5. The concentration of oxygen present in the alveolar air is more than in the blood capillaries.


6. In this condition, the oxygen moves from diffuses from alveoli into the capillaries.


7. Since there is more carbon dioxide in the capillaries than in the alveolar air, carbon dioxide diffuses from the blood capillaries to the alveolar air in the alveoli. It is expelled out of the body.



Question 16.

After a vigorous exercise or work, we feel pain in muscles. What is the relationship between pain and respiration? (AS1)


Answer:

1. Our body meets its energy requirement by aerobic respiration.

2. But under some situations, anaerobic respiration takes place in our body.


3. During vigorous exercise oxygen used up faster than the normal to meet the increased energy need.


4. Therefore, anaerobic respiration takes place in human muscles to produce more energy.


5. Due to the anaerobic respiration in the muscles glucose is converted into lactic acid with the release of a small amount of energy.


6. The accumulation of lactic acid in the muscles causes muscular pains or cramps



Question 17.

Raju said stem also respire along with leaves in plants. Can you support this statement? Give your reasons. (AS1)


Answer:

1. Leaves have small openings, called stomata on their lower surfaces.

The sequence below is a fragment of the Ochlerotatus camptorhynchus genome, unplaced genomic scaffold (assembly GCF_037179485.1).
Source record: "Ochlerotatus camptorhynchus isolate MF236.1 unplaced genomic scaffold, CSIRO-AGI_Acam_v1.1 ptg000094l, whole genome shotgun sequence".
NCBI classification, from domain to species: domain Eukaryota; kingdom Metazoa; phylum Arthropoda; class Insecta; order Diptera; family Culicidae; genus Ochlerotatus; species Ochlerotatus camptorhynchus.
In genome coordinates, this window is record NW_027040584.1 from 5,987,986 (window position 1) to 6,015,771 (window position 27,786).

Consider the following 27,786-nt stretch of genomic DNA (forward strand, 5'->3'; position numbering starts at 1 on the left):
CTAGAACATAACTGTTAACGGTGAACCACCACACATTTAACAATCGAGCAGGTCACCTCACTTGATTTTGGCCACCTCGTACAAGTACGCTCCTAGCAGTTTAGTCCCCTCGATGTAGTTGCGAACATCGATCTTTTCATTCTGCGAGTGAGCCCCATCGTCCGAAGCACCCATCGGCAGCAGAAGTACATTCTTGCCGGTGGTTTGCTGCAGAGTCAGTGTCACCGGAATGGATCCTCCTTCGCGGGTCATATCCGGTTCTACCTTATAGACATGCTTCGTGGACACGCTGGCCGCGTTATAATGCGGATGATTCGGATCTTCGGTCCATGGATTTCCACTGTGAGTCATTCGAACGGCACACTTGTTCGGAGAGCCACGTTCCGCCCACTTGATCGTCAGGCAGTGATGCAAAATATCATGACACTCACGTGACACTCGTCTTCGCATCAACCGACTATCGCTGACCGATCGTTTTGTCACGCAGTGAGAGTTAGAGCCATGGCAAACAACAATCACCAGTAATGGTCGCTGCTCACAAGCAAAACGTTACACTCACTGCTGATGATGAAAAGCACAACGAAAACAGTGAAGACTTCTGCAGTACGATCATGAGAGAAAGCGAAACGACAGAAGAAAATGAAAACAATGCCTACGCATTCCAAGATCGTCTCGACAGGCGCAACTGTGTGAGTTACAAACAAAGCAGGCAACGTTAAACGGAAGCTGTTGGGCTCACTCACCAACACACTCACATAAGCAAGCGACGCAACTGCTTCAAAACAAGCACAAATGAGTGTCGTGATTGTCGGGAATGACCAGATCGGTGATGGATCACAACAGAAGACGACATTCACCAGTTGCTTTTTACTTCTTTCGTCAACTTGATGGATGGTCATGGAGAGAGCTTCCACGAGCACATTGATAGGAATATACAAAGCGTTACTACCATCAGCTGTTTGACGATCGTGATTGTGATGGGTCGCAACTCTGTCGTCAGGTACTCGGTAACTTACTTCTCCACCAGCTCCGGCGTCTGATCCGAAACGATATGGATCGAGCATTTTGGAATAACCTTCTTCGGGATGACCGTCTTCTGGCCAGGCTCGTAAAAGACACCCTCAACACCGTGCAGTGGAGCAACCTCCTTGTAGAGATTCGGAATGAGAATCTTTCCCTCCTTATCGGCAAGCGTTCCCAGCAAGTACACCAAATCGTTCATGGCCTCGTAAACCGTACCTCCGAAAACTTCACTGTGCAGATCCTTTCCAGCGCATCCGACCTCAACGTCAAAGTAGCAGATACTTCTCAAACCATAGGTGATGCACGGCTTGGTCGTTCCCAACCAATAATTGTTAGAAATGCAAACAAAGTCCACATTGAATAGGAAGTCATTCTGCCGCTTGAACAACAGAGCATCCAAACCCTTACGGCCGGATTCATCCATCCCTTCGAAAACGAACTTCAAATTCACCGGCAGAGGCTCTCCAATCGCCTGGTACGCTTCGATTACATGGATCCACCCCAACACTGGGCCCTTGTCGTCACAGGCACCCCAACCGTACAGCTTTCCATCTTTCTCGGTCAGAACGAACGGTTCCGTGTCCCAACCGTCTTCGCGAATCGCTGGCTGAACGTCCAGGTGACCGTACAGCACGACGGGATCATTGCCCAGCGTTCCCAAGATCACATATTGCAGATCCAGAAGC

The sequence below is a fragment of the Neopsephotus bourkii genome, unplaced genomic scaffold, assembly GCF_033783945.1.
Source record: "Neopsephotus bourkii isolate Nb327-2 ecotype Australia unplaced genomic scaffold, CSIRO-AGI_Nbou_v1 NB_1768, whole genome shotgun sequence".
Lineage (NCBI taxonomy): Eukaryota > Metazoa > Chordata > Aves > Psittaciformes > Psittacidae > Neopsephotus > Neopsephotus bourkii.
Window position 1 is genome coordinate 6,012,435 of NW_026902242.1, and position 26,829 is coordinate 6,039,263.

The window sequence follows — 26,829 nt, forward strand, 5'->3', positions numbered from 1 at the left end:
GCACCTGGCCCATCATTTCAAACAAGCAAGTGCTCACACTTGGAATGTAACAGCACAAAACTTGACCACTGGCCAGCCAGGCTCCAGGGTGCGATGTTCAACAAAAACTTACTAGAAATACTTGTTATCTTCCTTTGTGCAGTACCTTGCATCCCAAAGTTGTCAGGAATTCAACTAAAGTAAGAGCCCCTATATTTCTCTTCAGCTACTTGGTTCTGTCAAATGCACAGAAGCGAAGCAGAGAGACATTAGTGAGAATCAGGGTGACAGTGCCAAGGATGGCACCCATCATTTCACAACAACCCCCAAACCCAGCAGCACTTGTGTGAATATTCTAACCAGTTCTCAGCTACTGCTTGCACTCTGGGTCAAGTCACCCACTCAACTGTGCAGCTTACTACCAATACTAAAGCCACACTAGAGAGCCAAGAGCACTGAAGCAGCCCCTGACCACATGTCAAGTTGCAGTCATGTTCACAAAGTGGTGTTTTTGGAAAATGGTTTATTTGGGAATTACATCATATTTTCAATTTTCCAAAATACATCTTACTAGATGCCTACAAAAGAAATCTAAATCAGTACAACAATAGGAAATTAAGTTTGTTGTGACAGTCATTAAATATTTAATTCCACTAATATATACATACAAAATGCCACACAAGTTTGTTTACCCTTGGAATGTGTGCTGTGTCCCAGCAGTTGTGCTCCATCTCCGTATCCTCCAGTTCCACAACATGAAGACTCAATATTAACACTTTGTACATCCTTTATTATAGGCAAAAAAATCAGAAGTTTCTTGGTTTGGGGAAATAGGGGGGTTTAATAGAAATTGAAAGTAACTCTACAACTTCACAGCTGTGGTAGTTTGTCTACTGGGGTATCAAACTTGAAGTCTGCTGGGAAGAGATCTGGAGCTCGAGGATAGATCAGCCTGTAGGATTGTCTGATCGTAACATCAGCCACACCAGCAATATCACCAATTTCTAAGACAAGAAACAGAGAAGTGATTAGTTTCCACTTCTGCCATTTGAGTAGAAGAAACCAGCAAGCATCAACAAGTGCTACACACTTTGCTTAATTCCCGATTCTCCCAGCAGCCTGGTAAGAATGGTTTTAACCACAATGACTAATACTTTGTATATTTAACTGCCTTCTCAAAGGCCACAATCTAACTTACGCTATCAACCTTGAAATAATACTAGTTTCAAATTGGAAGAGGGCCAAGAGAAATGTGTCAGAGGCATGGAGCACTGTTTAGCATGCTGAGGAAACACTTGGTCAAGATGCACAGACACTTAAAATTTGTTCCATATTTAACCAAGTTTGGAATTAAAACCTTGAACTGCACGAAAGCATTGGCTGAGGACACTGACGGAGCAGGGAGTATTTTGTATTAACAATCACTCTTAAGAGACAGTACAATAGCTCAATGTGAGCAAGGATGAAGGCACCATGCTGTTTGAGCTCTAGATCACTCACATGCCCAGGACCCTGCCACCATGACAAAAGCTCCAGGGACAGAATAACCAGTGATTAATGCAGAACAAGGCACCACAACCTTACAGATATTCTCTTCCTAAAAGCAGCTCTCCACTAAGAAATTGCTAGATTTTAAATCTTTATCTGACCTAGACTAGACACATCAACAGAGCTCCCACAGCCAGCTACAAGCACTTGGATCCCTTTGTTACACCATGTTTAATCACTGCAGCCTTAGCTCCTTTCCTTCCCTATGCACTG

2. Through stomata gaseous exchange takes place.


3. In young green stems stomata are also present for gaseous exchange.


4. In old stems there are pores called lenticels are present through which gaseous exchange takes place.


5. Yes, stem also respires along with leaves in plants.




Question 18.

What happens if the diaphragm is not there in the body? (AS2)


Answer:

1. Diaphragm, a muscular separator between thorax and abdomen.

2. Its contraction and relaxation regulate breathing (inspiration and expiration)


3. In absence of diaphragm, all the breathing movements will stop.


4. The body is dependent on the diaphragm for normal respiratory function; in its absence, we cannot do anything.



Question 19.

If you have a chance to meet pulmonologist what questions are you going to ask about pulmonary respiration? (AS2)


Answer:

The following questions can be asked about pulmonary respiration:

1. Why do humans respire by pulmonary respiration?


2. What role does hemoglobin play during respiration?


3. How deficiency of hemoglobin may impact on pulmonary respiration?


4. How does smoking affect breathing/ respiration?


5. What type of diagnostic tests will be performed to assess the function of lungs?



Question 20.

What procedure do you follow to understand anaerobic respiration in your school laboratory? (AS2)


Answer:

To understand anaerobic respiration in our school laboratory, I will demonstrate that CO2 is released during anaerobic respiration.

The following apparatus to be set accordingly:


Thermos flask, split corks, thermometer, wash bottle, glass tubes, liquid paraffin, glucose solution, yeast cells, bicarbonate solution.



Procedure:


1. Glucose solution after heating is poured into a thermos flask.